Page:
Instead, we explored the coastline and came face-to-face with massive icebergs. The monoliths were so tightly compacted that there were virtually no air bubbles, absorbing all colors in the light spectrum except blue. Each of us, with jaws dropped open in amazement, reached out to make contact with these monuments of frozen water, appreciating their temporal beauty before they floated away with the current and continued their slow, melting demise.
Knowing that these icebergs had once been a part of the nearby Dawes Glacier, my excitement and eagerness to see it grew steadily. But patience was a virtue that I would need to invoke. Because of that changing current, we’d have to time things just right so that we wouldn’t find ourselves up a fjord without an escape route.
We continued exploring the bay, seeing harbor porpoises pop up here and there. There were checking us out as much as we were checking them out. We got right underneath a stunning waterfall whose drop point was so high, you had to bend your head all the way back like a Pez dispenser to try to see it.
Soon we switched to the next activity: kayaking the bay. This gave us a chance to revisit the icebergs and realize how much they had moved. Two icebergs that had been about thirty yards apart just two hours ago had now collided with one other. The scraping and groaning of the two icy beasts as they negotiated right of way still rings in my ears.
As we visited more waterfalls and more of the bay, we realized the greatest drawback of kayaking was that you couldn’t go fast enough to escape the mosquitos and noseeums that swarmed your face. Our fellow passengers Amanda and Becky told us to keep one hand raised above our heads because those pesky insects will tend to flock to the highest point. As they demonstrated this technique, the teacher in me kept wanting to call on them and answer any questions they had.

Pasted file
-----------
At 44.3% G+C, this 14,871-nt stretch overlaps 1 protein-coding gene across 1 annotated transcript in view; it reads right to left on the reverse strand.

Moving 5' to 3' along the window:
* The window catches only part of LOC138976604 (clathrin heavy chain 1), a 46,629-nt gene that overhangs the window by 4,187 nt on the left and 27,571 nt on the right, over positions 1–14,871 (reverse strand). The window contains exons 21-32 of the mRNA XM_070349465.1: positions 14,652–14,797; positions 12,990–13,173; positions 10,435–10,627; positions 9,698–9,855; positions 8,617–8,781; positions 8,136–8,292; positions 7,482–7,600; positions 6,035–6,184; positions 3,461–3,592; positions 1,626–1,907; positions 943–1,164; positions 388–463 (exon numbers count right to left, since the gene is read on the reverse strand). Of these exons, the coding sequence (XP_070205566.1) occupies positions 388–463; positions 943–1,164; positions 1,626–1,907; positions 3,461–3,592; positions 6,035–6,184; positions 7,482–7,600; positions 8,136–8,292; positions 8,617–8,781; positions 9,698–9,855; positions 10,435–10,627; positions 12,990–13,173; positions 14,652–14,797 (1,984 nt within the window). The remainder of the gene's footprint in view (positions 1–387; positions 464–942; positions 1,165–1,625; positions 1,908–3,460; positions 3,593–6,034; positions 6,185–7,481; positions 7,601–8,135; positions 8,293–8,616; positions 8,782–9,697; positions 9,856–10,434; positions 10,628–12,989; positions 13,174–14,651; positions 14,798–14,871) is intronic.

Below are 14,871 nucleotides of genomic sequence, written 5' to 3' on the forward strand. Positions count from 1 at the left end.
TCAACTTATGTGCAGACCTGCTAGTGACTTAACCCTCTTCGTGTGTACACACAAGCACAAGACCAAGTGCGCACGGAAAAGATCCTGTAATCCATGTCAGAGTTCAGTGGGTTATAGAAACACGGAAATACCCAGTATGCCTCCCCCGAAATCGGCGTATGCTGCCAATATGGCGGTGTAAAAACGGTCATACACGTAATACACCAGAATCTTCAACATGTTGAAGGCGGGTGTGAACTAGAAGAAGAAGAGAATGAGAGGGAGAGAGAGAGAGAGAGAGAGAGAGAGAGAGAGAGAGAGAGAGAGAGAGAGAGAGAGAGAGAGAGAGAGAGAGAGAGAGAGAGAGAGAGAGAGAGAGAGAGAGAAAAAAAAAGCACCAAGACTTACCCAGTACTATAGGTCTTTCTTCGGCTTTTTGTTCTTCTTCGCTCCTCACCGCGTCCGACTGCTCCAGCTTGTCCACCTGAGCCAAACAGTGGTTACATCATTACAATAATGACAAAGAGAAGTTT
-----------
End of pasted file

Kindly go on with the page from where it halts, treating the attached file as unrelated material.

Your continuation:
Finally, we had a window of opportunity in the afternoon to get out to Dawes Glacier. The temperature had dropped drastically and the foggy conditions made visibility a challenge. Even with numerous layers of clothing, hats and gloves, the cold seeped its way through.
After traveling about half an hour through the windy, drizzly fjord, we reached the majestic glacier. We kept our distance—staying about 1.5 miles from the face—because if it were to calve, a strong swell could easily topple our 12-person skiff.
We waited and waited. And then we waited some more. But time passed quickly with so many things to look at. There were sea lions lying on ice sheets, tanning themselves under an imaginary sun. Flocks of seabirds hovered and then dove periodically toward the water, presumably to scoop out some tasty morsels. It gave us a better sense of scale, knowing the relative size of these animals, seeing how far they were from the glacier, and then mentally calculating how enormous Dawes is.